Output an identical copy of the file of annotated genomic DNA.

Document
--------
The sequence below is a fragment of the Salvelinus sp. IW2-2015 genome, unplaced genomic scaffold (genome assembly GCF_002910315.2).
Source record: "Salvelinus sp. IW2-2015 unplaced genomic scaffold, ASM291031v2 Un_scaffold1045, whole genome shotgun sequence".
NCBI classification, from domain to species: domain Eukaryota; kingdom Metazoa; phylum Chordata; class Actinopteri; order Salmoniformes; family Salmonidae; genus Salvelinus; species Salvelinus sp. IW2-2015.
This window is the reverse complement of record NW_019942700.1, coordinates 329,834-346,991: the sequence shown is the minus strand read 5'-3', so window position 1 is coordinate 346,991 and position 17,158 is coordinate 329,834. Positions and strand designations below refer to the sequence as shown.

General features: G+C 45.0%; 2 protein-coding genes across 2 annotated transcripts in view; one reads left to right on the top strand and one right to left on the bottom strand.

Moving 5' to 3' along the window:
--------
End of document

The sequence below is a fragment of the Salvelinus sp. IW2-2015 genome, unplaced genomic scaffold (genome assembly GCF_002910315.2).
Source record: "Salvelinus sp. IW2-2015 unplaced genomic scaffold, ASM291031v2 Un_scaffold1045, whole genome shotgun sequence".
NCBI classification, from domain to species: domain Eukaryota; kingdom Metazoa; phylum Chordata; class Actinopteri; order Salmoniformes; family Salmonidae; genus Salvelinus; species Salvelinus sp. IW2-2015.
This window is the reverse complement of record NW_019942700.1, coordinates 329,834-346,991: the sequence shown is the minus strand read 5'-3', so window position 1 is coordinate 346,991 and position 17,158 is coordinate 329,834. Positions and strand designations below refer to the sequence as shown.

General features: G+C 45.0%; 2 protein-coding genes across 2 annotated transcripts in view; one reads left to right on the top strand and one right to left on the bottom strand.

Moving 5' to 3' along the window: